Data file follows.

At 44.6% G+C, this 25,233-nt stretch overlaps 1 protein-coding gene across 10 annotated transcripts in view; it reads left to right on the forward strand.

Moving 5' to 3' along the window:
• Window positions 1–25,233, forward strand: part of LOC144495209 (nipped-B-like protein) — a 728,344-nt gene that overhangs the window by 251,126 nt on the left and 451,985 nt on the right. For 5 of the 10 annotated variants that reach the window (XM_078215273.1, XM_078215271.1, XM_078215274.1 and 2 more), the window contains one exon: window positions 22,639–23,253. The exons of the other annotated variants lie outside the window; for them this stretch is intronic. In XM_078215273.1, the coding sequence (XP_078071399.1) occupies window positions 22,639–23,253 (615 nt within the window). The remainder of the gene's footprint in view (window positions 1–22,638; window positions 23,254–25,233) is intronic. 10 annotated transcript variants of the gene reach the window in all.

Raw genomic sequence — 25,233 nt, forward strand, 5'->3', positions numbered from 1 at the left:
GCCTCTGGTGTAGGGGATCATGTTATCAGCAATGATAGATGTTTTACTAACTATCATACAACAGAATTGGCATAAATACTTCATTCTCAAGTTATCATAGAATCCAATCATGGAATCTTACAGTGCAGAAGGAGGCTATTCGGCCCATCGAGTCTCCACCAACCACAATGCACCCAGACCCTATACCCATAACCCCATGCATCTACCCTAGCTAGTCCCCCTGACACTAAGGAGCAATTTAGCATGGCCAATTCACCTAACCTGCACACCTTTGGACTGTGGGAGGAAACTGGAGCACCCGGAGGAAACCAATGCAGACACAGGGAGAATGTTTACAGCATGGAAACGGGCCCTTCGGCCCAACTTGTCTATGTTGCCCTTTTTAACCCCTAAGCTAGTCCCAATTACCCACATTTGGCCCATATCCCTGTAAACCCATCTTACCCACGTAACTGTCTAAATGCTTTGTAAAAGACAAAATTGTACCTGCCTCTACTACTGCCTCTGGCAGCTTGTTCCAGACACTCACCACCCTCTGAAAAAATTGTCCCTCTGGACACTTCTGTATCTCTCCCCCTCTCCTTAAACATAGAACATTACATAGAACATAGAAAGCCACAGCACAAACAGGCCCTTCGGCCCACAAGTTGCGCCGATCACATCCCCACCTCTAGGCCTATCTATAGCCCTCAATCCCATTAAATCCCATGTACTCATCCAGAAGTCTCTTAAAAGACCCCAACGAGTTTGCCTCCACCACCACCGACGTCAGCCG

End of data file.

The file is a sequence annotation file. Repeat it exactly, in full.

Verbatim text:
At 44.6% G+C, this 25,233-nt stretch overlaps 1 protein-coding gene across 10 annotated transcripts in view; it reads left to right on the forward strand.

Moving 5' to 3' along the window:
• Window positions 1–25,233, forward strand: part of LOC144495209 (nipped-B-like protein) — a 728,344-nt gene that overhangs the window by 251,126 nt on the left and 451,985 nt on the right. For 5 of the 10 annotated variants that reach the window (XM_078215273.1, XM_078215271.1, XM_078215274.1 and 2 more), the window contains one exon: window positions 22,639–23,253. The exons of the other annotated variants lie outside the window; for them this stretch is intronic. In XM_078215273.1, the coding sequence (XP_078071399.1) occupies window positions 22,639–23,253 (615 nt within the window). The remainder of the gene's footprint in view (window positions 1–22,638; window positions 23,254–25,233) is intronic. 10 annotated transcript variants of the gene reach the window in all.

Raw genomic sequence — 25,233 nt, forward strand, 5'->3', positions numbered from 1 at the left:
GCCTCTGGTGTAGGGGATCATGTTATCAGCAATGATAGATGTTTTACTAACTATCATACAACAGAATTGGCATAAATACTTCATTCTCAAGTTATCATAGAATCCAATCATGGAATCTTACAGTGCAGAAGGAGGCTATTCGGCCCATCGAGTCTCCACCAACCACAATGCACCCAGACCCTATACCCATAACCCCATGCATCTACCCTAGCTAGTCCCCCTGACACTAAGGAGCAATTTAGCATGGCCAATTCACCTAACCTGCACACCTTTGGACTGTGGGAGGAAACTGGAGCACCCGGAGGAAACCAATGCAGACACAGGGAGAATGTTTACAGCATGGAAACGGGCCCTTCGGCCCAACTTGTCTATGTTGCCCTTTTTAACCCCTAAGCTAGTCCCAATTACCCACATTTGGCCCATATCCCTGTAAACCCATCTTACCCACGTAACTGTCTAAATGCTTTGTAAAAGACAAAATTGTACCTGCCTCTACTACTGCCTCTGGCAGCTTGTTCCAGACACTCACCACCCTCTGAAAAAATTGTCCCTCTGGACACTTCTGTATCTCTCCCCCTCTCCTTAAACATAGAACATTACATAGAACATAGAAAGCCACAGCACAAACAGGCCCTTCGGCCCACAAGTTGCGCCGATCACATCCCCACCTCTAGGCCTATCTATAGCCCTCAATCCCATTAAATCCCATGTACTCATCCAGAAGTCTCTTAAAAGACCCCAACGAGTTTGCCTCCACCACCACCGACGTCAGCCG